“Bro?” the boy said. There was no stomping, swearing, or yowling any more. All he could hear was the hissing sound of the falling snow and then the warning beep of a plow. That scrape and the blue and red lights must have come from the truck, but what about the’ thunk’? “Bro?” he said a little louder, but the plow’s head lights were shining in his face now and all he could see was white.
“Kid! Yo Kid!” The voice behind the light was tinged with panic. “You gotta call 911. Your friend jumped in front of my truck.”
“Did you see a kitten?” He called back. “He was chasing a kitten.”
“Kitten? Who cares about a kitten? I just ran over a kid. I frickin ran over a kid. Get me a god- damn phone!”
The boy pulled off his gloves, fished his phone out of his pocket and held it out in a shaky hand.
“Dial, you idiot!”
The boy did. The police arrived and demanded answers. The ambulance arrived and the crew lifted his brother off the street. His mother arrived and started crying. The boy told them they shouldn’t yell at the driver ‘cause his brother had just been chasing an invisible cat. They told him to shut up. He walked up to the window to find someone who might actually listen.
“Are you happy?” He asked Polly.
She didn’t look it. He eyes were black and the bare skin on her forehead looked puckered, almost burned. The boy tapped the glass. She didn’t move, didn’t even twitch a whisker. The next morning she was still there, sitting in the window staring blankly at the falling snow. Her family grabbed her and rushed her back to the vet for the third time in six months.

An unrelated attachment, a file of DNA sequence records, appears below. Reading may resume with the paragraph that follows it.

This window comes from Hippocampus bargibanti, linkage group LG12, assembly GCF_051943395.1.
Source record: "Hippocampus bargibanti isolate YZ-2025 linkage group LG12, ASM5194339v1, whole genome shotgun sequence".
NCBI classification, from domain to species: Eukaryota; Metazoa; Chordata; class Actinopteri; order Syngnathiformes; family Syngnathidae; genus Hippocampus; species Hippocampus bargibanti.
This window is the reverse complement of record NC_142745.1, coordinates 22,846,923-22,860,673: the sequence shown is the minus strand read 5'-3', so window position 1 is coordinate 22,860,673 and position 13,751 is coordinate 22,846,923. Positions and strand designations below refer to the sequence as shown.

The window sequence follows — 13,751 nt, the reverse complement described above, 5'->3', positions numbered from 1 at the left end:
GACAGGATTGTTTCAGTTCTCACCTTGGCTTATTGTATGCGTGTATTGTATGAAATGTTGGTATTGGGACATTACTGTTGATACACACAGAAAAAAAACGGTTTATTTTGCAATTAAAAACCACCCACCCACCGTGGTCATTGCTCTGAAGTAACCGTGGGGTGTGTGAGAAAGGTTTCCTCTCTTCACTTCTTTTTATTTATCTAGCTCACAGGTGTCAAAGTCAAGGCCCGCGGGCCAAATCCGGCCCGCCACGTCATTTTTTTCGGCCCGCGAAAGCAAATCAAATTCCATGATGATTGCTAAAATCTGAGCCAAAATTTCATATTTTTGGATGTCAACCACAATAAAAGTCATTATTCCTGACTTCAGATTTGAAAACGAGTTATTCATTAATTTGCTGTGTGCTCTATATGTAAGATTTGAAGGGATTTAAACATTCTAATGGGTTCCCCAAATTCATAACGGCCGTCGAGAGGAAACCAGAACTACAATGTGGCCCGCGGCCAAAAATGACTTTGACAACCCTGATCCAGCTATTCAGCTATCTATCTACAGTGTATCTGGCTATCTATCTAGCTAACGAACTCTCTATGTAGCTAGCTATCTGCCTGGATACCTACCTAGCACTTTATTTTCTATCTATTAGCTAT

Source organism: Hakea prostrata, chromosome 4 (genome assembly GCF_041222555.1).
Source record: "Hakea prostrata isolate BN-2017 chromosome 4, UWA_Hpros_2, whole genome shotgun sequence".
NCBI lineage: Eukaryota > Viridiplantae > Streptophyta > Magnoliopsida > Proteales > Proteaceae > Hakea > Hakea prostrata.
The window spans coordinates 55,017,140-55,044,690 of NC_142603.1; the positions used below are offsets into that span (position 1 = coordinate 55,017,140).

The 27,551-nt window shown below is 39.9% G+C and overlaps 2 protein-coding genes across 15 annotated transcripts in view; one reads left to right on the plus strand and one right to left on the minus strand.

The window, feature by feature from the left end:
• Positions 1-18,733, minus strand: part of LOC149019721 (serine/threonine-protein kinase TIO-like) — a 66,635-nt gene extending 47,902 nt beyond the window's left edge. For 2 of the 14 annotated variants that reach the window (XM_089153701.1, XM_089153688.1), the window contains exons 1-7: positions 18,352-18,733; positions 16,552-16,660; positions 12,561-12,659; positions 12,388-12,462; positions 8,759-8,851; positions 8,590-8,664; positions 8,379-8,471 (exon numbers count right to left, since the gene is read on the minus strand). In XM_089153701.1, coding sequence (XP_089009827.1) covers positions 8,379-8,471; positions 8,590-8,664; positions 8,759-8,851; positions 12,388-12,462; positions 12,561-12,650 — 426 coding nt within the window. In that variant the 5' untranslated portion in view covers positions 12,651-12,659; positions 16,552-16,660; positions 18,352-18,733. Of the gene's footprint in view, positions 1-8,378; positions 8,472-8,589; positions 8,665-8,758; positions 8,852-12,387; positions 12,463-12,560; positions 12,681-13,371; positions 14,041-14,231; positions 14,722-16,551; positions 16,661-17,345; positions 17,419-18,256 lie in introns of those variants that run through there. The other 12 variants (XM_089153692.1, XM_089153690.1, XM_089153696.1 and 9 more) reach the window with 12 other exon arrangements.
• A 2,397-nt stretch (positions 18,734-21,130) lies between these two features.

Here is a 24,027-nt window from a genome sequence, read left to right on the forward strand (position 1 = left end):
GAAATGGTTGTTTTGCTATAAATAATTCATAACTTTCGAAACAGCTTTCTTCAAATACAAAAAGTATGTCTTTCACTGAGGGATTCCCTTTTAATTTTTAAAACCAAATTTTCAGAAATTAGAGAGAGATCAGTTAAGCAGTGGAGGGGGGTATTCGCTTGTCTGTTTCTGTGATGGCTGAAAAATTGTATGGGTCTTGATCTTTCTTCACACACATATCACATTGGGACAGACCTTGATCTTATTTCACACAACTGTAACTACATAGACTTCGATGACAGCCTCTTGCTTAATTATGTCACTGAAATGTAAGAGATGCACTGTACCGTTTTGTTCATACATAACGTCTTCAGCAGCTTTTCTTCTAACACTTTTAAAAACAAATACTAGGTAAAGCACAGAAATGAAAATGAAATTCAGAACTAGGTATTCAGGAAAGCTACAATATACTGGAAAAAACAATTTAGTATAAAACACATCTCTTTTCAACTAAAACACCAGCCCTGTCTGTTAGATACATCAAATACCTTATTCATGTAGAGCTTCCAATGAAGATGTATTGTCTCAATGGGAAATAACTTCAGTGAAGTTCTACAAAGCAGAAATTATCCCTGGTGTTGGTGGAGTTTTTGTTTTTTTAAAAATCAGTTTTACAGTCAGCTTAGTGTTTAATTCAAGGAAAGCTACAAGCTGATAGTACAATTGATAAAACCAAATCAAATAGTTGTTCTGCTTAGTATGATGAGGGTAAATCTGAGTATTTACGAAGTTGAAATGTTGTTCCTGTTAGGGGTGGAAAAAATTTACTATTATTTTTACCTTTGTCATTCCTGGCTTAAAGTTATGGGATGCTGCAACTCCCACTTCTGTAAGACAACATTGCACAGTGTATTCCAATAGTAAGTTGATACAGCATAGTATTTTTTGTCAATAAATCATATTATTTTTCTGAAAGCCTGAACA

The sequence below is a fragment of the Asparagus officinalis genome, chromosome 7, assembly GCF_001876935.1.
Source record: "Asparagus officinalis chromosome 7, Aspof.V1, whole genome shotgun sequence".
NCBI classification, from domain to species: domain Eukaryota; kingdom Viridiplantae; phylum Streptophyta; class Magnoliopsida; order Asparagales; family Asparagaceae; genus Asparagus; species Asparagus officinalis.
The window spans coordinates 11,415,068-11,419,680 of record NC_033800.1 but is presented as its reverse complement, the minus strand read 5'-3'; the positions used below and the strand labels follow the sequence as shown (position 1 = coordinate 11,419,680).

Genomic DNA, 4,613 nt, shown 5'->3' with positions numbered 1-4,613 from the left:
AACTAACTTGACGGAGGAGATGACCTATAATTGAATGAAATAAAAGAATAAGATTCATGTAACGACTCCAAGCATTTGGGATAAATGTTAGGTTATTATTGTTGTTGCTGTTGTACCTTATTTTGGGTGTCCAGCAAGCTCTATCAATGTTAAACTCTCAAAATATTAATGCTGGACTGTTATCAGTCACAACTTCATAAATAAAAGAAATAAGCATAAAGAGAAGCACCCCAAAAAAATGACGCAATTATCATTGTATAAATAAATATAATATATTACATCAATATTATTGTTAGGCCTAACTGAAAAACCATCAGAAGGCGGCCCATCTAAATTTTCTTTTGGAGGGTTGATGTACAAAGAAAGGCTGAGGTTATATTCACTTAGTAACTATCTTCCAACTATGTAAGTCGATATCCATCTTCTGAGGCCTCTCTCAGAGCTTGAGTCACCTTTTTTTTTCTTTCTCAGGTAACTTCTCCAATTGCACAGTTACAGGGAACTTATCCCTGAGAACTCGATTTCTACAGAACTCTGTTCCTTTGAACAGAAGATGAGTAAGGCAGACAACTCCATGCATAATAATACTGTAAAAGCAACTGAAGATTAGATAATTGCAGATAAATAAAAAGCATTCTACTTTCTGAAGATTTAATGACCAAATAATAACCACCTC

“Again?” The man said.
“She had some kind of seizure last night. The sirens and emergency lights must have set it off. She hasn’t moved since.”
The vet checked her over, gave her some fluids and bandaged the blisters on her head. In the chart, he jotted ‘complete emotio-psychic graft rejection.’ Polly mewed, a pitiful sound like a mama cat searching for a lost kitten. “Made it worse, did I?” The man sighed. “We’ll just turn it off then.”
Polly returned from the vet with a few more scars and a confused sense of triumph. She had avenged something, but didn’t recall what. She also missed someone, but couldn’t recall who. But with time and tuna, the memories started leaking back. She remembered a fuzzy little kitten growing into a fierce black cat. He had a beautiful long tail, perfect ears and golden yellow eyes. To make his mama proud, that cat conquered a great slavering beast, a Mastiff or a German Shepherd at least. Then he’d gone on to live his life. It was the way of cats but knowing he was out there helped Polly carry on. She ate, played, grew old, and died and her family missed her more than they expected for such a crazy, ugly, flat-headed little cat